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I am reduced to a thing that wants Virginia


Virginia Woolf and Vita Sackville-West

Virginia Woolf and Vita Sackville-West

“I am reduced to a thing that wants Virginia. I composed a beautiful letter to you in the sleepless nightmare hours of the night, and it has all gone: I just miss you, in a quite simple desperate human way. You, with all your un-dumb letters, would never write so elementary a phrase as that; perhaps you wouldn’t even feel it. And yet I believe you’ll be sensible of a little gap. But you’d clothe it in so exquisite a phrase that it would lose a little of its reality. Whereas with me it is quite stark: I miss you even more than I could have believed; and I was prepared to miss you a good deal. So this letter is just really a squeal of pain. It is incredible how essential to me you have become. I suppose you are accustomed to people saying these things. Damn you, spoilt creature; I shan’t make you love me any the more by giving myself away like this —But oh my dear, I can’t be clever and stand-offish with you: I love you too much for that. Too truly. You have no idea how stand-offish I can be with people I don’t love. I have brought it to a fine art. But you have broken down my defences. And I don’t really resent it.”
― Vita Sackville-West, from a letter written to Virginia Woolf


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Margaret Cho on Michelle Shocked

After former queer community icon, Michelle Shocked, drove fans away with an on-stage anti-gay rant that included telling the San Francisco audience “You can go on Twitter and say Michelle Shocked says God hates fags.” Which not surprisingly is exactly what the audience did. Most fans simply walked out and since then a number of venues have cancelled the performer.

Michelle Shocked’s “coming out” interview in Outlines, May 1990

Shocked’s not so apologetic apology for her recent hate speech is simply to insist that the remarks weren’t meant to be anti-gay. The apology sent to the press can be read here:

But the best thing to come out of the bonfire of ticket returns and betrayed fans is impassioned queer responses like this one from Margaret Cho.



From Margaret Cho’s official blog

March 20th, 2013



Well, Michelle Shocked, I am actually totally shocked. What the hell?! It’s freaky to me, the whole business of going from a queer icon to someone who would actually say that God hates us. When the shock wore off, I found people were super angry but I just got scared. I think that as a queer person of color, I have been scared my entire life, and I get over it bit by bit, enough to get by and live, but then something like this happens and it’s like that feeling of getting gay bashed all over again.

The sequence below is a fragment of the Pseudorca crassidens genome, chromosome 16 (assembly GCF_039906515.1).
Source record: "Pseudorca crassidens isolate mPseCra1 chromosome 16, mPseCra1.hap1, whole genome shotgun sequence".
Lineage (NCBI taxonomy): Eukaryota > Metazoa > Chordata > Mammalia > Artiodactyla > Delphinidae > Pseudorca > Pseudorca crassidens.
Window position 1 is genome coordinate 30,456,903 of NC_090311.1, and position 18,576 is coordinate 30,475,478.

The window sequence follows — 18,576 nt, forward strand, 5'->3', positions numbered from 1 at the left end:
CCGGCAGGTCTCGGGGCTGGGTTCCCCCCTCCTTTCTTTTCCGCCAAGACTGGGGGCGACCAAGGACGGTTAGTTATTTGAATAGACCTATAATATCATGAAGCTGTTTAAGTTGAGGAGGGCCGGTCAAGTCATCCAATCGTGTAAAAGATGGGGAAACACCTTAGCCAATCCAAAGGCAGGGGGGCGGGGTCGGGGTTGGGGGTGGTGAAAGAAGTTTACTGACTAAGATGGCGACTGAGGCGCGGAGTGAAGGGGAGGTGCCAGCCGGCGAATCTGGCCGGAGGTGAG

When people say that God hates fags, there’s this idea that it’s okay to kill us, it doesn’t matter if we die, because if God hates us, the supposedly one loving force in the world, the one who is supposed to love everyone and everything, the one, the only whatever whenever, if he hates us, then how are we to exist? Also, if he hates us, why did he make so many of us?

When someone like Michelle Shocked, formerly a beloved 90s alt queer muse and maker decides that it is ok to hate us and lets us know that God does too, I am truly sickened, as she of all people should know what this means.

I made many mixed tapes with that song “Anchorage” – which was always for me a lesbian anthem. That song played in the big old car with an 8 track cassette converter, this gas guzzling behemoth of a Buick I used to peel out of a dirt parking lot behind a country roadhouse, with tall corn and grass on all sides, to get away from this scary dude who suddenly appeared out of the dark shadows of the cornfield wielding nun-chucks, or it might have been a belt with a heavy buckle, or maybe it was a tire iron.

Fear clouds my memory, because when you are being chased by a crazy man calling you and your girlfriend “you fucking dykes” and you are just a teenager, in the middle of night and nowhere and he is whipping something around, knocking the “ick” off the “Buick” on the back of your car, it’s hard to remember what was in his hands, because you are not looking at him, you are looking to get away. I didn’t turn back, I kept going, maybe to keep this girl safe, as I might be butch after all, but really because I was too scared to turn back.

If you ever are terrorized like this – RUN. Don’t look back. Don’t be a hero. It’s not like the movies. Just get out of there. Hatred and homophobia can never be underestimated. And the effect of someone saying “God hates fags” can never be underestimated either. It’s a license to kill. It’s a death sentence. It’s not funny. It’s not ok. It’s not something I can let go easily because I know what it truly means.

The violence and hopelessness behind the statement keeps me up at night and will haunt me just like the tragic memory of a young gay man who was murdered in front of my family’s bookstore in the 70s. He was beaten to death – because these men who were never caught nor punished believed that God hated him, and in my nightmares I find his teeth all over the ground and I try to save them and they keep falling out of my hands and pockets and then I realize that he is dead and has no use for them anymore and I wake up sweating, my screams waking everyone in the house.




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